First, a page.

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Martin enjoys first weekend off in 622 NASCAR races

3/26/2007 - NASCAR

CHARLOTTE, N.C. -- Mark Martin gave up a spot in the show to
watch it from home, and wouldn't change a thing about his first
weekend off in 622 NASCAR races.

Martin wasn't sure how he'd feel watching Sunday's race from
Bristol Motor Speedway, but after dozing off twice during the
500-mile event, he realized he can live without racing.

"I never once wished I was out there," Martin said Monday.
"When they started the engines, there was a few seconds there that
seemed a little bit eerie to me. But that was the only time that it
ever even crossed my mind.

"There was no anxiety whatsoever. I enjoyed watching the race.
I nodded off once or twice during a commercial, but snapped right
back up. It was just a wonderful weekend. I wouldn't trade it for a
Nextel Cup."

It was the final hurdle Martin had to cross to know for sure
that he can continue his plan of easing into retirement.

He tried to walk away from NASCAR's highest level, only to be
pulled back into the 36-race schedule by former car owner Jack
Roush.

Then Ginn Racing gave him a chance to set his own schedule, and
Martin jumped at the idea of re-claiming part of his life back. But
the pressure to abandon his partial-schedule plan mounted after a
terrific start to the season put Martin on top of the Nextel Cup
standings.

Five years ago, the pursuit of a championship would have
consumed Martin.

No more.

After 19 years of chasing the Cup -- with four heartbreaking
runner-up finishes -- Martin is finally at peace with what hardware
he does have. Under no circumstance would he allow himself to be
sucked back in for another run.

So he stuck with his plan to take last weekend off, knowing full
well it was going to be the test he needed to figure out the rest
of his career.

If his heart ached from being away from the track, and he lay
awake at night regretting his decision, Martin would know he wasn't
ready to walk away.

But if he could sit back and enjoy a rare weekend with the
family, then Martin would finally be free.

He was free on Monday, never sounding more rested and relaxed.

"Some people maybe think I am not doing this by choice, and
wonder why am I slowing down because the performance has been
really well the last three or so years," Martin said. "I am not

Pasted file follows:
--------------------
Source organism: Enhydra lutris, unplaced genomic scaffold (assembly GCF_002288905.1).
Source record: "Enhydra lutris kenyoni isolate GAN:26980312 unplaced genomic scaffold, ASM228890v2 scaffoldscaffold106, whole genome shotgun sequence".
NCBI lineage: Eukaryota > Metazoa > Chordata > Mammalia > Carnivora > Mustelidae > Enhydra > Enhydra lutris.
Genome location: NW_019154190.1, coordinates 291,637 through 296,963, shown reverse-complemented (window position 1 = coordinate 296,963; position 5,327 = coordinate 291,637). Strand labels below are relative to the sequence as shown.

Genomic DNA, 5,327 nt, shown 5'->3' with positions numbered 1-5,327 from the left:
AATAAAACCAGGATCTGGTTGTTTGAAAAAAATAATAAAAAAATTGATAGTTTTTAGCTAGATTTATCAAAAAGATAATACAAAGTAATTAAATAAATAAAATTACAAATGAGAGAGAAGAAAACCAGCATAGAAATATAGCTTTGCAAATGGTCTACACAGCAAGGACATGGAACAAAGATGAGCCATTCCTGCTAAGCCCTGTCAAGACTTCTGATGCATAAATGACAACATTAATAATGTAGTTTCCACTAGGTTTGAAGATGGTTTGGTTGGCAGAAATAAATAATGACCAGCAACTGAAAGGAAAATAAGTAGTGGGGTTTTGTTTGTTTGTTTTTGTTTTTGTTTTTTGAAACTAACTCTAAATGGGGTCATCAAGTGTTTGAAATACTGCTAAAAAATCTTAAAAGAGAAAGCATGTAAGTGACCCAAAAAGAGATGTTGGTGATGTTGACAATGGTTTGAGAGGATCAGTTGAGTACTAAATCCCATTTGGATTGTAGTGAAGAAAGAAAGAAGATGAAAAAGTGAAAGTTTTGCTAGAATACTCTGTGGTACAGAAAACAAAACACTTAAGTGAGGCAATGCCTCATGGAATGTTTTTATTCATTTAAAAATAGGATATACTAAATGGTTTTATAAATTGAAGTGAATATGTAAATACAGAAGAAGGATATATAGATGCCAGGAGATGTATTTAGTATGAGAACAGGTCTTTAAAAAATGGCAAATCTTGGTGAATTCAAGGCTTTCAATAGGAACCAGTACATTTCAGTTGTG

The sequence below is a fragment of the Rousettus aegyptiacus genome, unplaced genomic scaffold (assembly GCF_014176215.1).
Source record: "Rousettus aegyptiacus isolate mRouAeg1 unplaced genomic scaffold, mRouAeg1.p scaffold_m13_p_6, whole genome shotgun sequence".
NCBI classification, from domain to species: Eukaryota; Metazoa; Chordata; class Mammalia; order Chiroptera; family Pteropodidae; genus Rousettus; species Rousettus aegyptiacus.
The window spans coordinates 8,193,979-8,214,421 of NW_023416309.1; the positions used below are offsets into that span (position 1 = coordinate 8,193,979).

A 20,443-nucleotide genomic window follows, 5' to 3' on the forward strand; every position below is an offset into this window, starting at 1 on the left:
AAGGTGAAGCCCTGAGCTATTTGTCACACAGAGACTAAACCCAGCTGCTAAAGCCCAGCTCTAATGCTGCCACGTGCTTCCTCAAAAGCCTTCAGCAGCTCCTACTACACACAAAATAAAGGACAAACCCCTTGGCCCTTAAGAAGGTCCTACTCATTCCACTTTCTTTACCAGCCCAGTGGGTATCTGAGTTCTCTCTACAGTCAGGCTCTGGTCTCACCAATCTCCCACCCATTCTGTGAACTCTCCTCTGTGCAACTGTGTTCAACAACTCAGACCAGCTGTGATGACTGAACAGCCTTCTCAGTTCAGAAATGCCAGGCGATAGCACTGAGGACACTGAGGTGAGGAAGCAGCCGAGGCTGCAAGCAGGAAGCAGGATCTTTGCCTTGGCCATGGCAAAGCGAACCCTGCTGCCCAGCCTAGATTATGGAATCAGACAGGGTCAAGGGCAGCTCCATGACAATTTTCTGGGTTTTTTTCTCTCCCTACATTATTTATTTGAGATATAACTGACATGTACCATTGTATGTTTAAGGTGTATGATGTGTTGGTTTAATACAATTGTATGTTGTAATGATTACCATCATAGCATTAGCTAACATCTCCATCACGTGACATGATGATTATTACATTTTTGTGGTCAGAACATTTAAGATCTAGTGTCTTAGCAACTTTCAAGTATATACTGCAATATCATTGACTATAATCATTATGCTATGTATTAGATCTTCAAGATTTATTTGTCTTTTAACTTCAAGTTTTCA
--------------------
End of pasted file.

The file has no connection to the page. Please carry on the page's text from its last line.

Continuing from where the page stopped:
doing it because I still can't have a good day on the race track.
It's just that racing has been first in my life for over 30 years,
and I definitely had to make a change in that.

"The time has come to do that, and based on how I felt
yesterday, I am more excited than ever about my life."

In the interest of full disclosure, Martin was hardly removed
from the action at Bristol.

He spoke daily with crew chief Ryan Pemberton and replacement
driver Regan Smith, followed practice on the computer and watched
qualifying on TV. He even took a couple of calls from good buddy
Jeff Burton.

But he also found time do a few family things.

Martin spent Friday night with his in-laws, then headed to
Columbia Motorsports Park in Lake City, Fla., to help son Matt and
NASCAR newcomer Ricky Carmichael in a late model race.

Martin stepped right into his role as Carmichael's coach,
watching from the top of a hauler as he talked the motorcycle star
around the track.

Carmichael finished third in his heat race to advance to the
main feature, where an accident on the second lap led to a flat
tire that sent his Chevrolet into the wall. Matt Martin, racing for
the first time since September, finished fourth in his heat and
seventh in the feature.

"Ricky showed his incredible talent and ability and got really
fast, made large gains, and we learned a lot in a short period of
time," Martin said. "I tried to get him to focus on the lessons
that he learned and not the final result."

After a late night at the track, Martin hustled back to Daytona
Beach on Sunday morning so Matt Martin could play paint ball with
his friends. The 15 year old is unsure how far he wants to go in
racing, and is trying to find a balance between being a teenager
and a budding NASCAR star.

"I don't know if he knows for sure that he wants to be
famous," Martin said. "A lot of 15-year-old racecar drivers don't
know what it would be like to be to be a NASCAR driver. This kid
does.

"But I would rather he doesn't want it, anyway. I think every
parent wants better for their kids than what they've had, and we
have a lot of scar tissue from this."

Martin will continue being a regular citizen this weekend, when
he plans to pick his grandson up in Tennessee then head to Arkansas
for a party with his oldest friends. They'll gather around the TV
in Batesville to watch the race at Martinsville Speedway, and
Martin is convinced a few of his competitors would probably like to
join him.

"Certainly this isn't something you would want if you were 25
or 35," he said. "But if you take a guy like Matt Kenseth and let
him do this 13 more years, then see what he thinks. Or Jeff Burton,
put him out there eight or nine more years.

"I am sure you won't see Tony Stewart in eight or nine more
years. Although he might be eyeing a schedule like mine, him and
Jeff Gordon both. There just comes a time when you have to stake a
claim on your life, and mine is now."